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All Coons Look Alike To Me by Ernest Hogan

Album: Songs of the SouthReleased: 1896
  • "All Coons Look Alike To Me" was written by the black performer Ernest Hogan. According to Arnold Shaw in his 1986 monograph Black Popular Music In America, this 1896 number was his biggest coon song hit, but he regretted writing it for the rest of his life, although this regret was undoubtedly ameliorated considerably by the financial rewards it brought him. When Hogan died from tuberculosis at New York in May 1909 at the young age of forty-four, the Chicago Record-Herald reported that he was born Reuben Crowdus in Bowling Green, Kentucky, was known as the father of ragtime, and had reputedly made twenty-six thousand dollars from this one song.
    Five years after his death, Henry Ford began paying his employees $5 a day, nearly twice the average for the automobile industry, which puts Hogan's royalties from this song into some perspective.
  • The best known of all coon songs in New York City, it was hated by blacks and loved by whites in equal measure. The title actually became a fighting phrase all over the city; as the publisher Edward Marks said, "Whistled by a white man, it was construed as a personal insult".
  • Although the song was Hogan's idea, the verse part was actually written by music publisher Isidore Witmark because the original melody did not fit in well with the refrain, so Witmark wrote a new melody together with some of the words for the second verse.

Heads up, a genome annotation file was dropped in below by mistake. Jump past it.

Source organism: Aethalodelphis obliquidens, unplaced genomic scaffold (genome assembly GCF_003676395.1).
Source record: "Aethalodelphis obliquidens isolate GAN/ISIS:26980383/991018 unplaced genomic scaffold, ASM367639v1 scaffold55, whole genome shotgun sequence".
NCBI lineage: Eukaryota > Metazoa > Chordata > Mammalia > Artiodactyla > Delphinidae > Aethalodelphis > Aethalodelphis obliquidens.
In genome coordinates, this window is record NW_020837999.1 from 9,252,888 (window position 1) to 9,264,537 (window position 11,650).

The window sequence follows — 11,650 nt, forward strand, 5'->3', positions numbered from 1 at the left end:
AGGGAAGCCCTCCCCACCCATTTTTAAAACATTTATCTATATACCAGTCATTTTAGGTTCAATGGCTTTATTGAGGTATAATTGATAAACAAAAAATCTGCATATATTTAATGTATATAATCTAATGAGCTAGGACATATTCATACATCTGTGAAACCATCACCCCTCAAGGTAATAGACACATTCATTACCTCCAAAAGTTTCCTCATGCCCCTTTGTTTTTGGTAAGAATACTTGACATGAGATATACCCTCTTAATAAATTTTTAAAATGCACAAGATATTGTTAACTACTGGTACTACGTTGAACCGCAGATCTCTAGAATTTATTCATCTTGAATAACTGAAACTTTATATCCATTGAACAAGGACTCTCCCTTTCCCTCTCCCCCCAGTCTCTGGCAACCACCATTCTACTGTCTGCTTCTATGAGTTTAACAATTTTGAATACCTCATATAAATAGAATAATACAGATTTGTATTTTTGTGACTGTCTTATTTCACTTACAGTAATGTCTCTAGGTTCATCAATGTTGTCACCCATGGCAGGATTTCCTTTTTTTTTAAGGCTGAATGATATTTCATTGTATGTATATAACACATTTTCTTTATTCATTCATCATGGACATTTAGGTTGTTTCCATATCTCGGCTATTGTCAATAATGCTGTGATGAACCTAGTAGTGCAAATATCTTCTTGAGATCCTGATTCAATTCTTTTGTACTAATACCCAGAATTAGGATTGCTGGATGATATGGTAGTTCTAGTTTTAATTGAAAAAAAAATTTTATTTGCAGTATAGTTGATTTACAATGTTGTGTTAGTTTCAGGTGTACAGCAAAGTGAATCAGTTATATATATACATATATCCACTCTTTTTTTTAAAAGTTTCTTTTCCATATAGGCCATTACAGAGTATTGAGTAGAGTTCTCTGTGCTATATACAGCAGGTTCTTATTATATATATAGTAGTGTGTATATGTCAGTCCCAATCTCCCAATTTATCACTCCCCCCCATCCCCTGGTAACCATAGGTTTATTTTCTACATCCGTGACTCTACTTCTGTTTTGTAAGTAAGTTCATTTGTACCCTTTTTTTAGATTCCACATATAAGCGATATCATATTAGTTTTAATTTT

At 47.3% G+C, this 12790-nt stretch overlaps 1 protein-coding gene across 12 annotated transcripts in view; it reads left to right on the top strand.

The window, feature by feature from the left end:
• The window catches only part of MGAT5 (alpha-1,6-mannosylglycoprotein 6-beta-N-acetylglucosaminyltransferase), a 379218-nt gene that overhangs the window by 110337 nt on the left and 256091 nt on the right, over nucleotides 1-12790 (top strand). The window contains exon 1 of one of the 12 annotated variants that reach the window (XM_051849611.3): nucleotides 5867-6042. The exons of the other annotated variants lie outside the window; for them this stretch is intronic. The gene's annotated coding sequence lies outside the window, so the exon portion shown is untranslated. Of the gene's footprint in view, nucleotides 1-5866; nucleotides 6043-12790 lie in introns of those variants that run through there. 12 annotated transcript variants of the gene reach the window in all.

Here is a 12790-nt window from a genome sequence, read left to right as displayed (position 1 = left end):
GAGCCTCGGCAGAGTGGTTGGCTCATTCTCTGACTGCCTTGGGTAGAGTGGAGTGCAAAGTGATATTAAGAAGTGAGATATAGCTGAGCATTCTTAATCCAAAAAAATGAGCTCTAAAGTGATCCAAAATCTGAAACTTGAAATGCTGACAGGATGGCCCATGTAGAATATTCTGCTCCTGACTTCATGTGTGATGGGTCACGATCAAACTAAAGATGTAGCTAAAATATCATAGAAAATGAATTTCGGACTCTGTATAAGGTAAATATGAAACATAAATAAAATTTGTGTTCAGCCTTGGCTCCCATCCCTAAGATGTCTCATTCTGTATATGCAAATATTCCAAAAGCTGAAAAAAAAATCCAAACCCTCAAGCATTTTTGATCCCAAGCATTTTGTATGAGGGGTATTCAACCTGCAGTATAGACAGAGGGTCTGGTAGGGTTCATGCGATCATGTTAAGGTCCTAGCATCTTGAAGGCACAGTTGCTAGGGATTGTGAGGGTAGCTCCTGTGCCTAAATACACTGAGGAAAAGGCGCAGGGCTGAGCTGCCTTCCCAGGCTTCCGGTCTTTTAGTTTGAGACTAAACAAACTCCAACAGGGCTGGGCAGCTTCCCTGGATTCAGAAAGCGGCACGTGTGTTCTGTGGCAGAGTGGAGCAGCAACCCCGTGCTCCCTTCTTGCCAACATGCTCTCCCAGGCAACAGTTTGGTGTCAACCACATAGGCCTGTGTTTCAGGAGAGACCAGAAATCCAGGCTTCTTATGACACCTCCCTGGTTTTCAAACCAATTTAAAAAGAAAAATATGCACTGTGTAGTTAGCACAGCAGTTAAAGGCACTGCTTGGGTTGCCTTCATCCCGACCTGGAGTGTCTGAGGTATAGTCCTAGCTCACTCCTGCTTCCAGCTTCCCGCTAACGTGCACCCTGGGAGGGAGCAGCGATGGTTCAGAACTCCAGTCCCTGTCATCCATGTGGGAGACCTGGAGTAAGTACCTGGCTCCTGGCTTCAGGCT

• As Shaw points out, the song "remains one of the justly famous examples of true ragtime" and it "did not embody the prejudicial stereotype implied by its title", but was "a ballad of a broken love affair in which a woman, now possessed of a new lover who spends money on her, airily dismisses her old love with the comment".
    This is unquestionably true, and although this is both a coon song and a comic novelty song, it does have a serious message, and may even have been based on personal experience. Though it is difficult if not impossible to find a one syllabled epithet for a white American or white person generally, the word "Coons" in the title could have been substituted by Yids, Spics, queers, hoes (in hip-hop parlance) or perhaps more generically mugs. It probably struck a chord because in spite of its characterisation it has a universal message. The girl (or guy) you adored so much, who perhaps you wanted to spend the rest of your life with, was a freeloader, a false friend who has now found some other mug to milk. Even without the romantic angle, the message is the same: you thought this person was your true friend, well guess what, you were wrong, you were just a meal ticket, a shoulder to cry on, or someone to hang out with until a better heeled mark came along, and now you're yesterday's news. So long, sucker.
  • In 1896, the sheet music was published by Witmark of New York and Chicago, and by Whaley, Royce of Toronto, and it has to be said that if the song did not pander to racial stereotypes, the same cannot be said for the front cover of the sheet music. See it in Song Images.
  • Hogan's song was recorded by the white performer Arthur Collins (who performed in blackface) in 1902 on the Edison Bell Winner label accompanied by Vess L. Ossman. (thanks, Alexander Baron - London, England, for all above)
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